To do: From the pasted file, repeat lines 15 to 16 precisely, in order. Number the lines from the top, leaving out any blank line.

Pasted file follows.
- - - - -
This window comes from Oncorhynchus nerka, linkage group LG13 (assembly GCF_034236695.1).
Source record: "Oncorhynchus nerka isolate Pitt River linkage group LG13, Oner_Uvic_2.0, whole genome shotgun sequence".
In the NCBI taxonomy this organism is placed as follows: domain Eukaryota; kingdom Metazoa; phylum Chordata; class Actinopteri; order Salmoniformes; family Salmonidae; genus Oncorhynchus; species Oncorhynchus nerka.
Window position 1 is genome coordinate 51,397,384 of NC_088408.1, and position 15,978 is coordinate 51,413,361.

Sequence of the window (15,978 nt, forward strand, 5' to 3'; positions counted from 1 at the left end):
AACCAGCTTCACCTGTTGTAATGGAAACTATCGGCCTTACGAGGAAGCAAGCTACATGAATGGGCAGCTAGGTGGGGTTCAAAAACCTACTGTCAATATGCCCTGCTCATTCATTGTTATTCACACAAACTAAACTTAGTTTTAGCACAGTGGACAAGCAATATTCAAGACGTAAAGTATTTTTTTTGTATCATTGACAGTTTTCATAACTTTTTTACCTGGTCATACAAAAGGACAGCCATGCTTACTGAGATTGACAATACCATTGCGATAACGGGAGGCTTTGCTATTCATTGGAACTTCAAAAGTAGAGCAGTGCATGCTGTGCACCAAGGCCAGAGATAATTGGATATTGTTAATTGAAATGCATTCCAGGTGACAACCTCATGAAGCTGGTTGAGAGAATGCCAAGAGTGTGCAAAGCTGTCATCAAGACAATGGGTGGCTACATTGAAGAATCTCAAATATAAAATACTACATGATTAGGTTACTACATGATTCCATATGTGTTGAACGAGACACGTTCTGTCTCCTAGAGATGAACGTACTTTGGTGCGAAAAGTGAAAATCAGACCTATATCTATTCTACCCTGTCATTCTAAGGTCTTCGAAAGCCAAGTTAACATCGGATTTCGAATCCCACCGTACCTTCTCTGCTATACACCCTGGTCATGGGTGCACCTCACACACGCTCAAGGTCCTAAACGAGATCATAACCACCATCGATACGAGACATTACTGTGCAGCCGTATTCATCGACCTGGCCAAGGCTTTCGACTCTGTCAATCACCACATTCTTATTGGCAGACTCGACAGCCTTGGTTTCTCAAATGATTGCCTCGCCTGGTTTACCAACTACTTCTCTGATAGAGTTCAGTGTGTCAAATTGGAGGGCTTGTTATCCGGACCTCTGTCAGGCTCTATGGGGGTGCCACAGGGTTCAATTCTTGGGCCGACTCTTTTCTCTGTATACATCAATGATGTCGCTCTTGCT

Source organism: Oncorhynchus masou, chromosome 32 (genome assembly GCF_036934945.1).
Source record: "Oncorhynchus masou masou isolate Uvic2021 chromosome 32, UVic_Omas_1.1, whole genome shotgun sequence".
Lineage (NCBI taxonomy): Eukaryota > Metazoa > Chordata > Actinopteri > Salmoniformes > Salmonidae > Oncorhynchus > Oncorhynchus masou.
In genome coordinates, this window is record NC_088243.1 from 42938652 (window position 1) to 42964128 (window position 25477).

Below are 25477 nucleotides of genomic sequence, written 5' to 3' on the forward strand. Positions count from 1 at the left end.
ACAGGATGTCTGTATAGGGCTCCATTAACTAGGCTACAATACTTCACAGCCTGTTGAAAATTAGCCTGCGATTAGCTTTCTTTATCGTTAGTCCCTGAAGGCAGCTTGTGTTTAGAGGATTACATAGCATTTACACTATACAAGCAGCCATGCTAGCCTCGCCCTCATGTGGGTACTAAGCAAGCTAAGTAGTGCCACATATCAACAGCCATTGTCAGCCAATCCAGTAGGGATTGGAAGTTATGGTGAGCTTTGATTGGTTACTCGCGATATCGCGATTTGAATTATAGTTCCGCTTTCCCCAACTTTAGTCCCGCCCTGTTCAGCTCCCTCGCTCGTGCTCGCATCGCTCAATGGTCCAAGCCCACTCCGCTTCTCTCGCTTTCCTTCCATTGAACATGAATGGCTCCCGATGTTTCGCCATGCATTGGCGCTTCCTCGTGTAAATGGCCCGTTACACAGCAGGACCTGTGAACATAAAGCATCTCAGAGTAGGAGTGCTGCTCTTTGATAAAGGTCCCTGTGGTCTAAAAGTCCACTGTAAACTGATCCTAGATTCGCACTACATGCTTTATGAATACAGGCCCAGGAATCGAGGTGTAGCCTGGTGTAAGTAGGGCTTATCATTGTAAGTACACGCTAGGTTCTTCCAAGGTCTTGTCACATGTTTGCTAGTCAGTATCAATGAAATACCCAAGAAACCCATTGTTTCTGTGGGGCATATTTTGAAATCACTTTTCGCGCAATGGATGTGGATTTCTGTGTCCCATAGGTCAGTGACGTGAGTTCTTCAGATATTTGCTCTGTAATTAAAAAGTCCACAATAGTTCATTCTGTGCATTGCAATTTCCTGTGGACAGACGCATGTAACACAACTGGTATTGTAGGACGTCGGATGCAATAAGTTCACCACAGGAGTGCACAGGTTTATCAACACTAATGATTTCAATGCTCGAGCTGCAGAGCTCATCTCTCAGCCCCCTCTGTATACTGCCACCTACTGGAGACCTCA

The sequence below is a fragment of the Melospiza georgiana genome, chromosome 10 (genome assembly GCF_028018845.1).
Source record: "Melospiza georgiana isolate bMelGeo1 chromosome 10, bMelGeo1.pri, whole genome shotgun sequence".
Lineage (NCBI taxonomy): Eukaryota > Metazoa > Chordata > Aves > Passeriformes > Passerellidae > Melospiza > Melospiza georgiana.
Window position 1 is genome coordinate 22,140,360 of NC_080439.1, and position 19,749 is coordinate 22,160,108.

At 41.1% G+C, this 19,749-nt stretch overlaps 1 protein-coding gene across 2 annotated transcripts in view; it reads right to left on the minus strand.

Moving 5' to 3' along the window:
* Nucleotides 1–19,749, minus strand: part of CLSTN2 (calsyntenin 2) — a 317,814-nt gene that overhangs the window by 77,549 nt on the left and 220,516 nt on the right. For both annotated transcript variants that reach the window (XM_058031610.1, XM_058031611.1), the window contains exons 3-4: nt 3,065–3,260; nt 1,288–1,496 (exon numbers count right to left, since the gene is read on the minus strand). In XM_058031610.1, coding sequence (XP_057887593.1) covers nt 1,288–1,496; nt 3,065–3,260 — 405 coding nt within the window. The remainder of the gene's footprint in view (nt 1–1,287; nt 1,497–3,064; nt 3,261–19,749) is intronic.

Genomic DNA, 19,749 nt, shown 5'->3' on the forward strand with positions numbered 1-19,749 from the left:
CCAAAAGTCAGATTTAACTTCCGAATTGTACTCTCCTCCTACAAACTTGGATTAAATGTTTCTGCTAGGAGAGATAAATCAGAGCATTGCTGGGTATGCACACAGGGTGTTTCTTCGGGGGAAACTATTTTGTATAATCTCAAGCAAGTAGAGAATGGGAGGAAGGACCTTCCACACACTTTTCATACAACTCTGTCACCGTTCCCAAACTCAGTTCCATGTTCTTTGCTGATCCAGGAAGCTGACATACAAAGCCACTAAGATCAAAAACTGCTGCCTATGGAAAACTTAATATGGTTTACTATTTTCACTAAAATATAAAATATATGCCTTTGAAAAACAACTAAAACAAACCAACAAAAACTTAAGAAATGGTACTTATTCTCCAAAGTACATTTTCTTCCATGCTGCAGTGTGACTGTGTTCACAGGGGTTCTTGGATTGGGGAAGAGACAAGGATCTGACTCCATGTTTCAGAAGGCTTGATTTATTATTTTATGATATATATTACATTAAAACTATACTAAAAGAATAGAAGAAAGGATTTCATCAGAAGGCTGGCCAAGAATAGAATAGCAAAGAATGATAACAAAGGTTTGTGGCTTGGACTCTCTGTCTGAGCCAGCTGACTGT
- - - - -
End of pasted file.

Lineage (NCBI taxonomy): Eukaryota > Metazoa > Chordata > Aves > Passeriformes > Passerellidae > Melospiza > Melospiza georgiana.
Window position 1 is genome coordinate 22,140,360 of NC_080439.1, and position 19,749 is coordinate 22,160,108.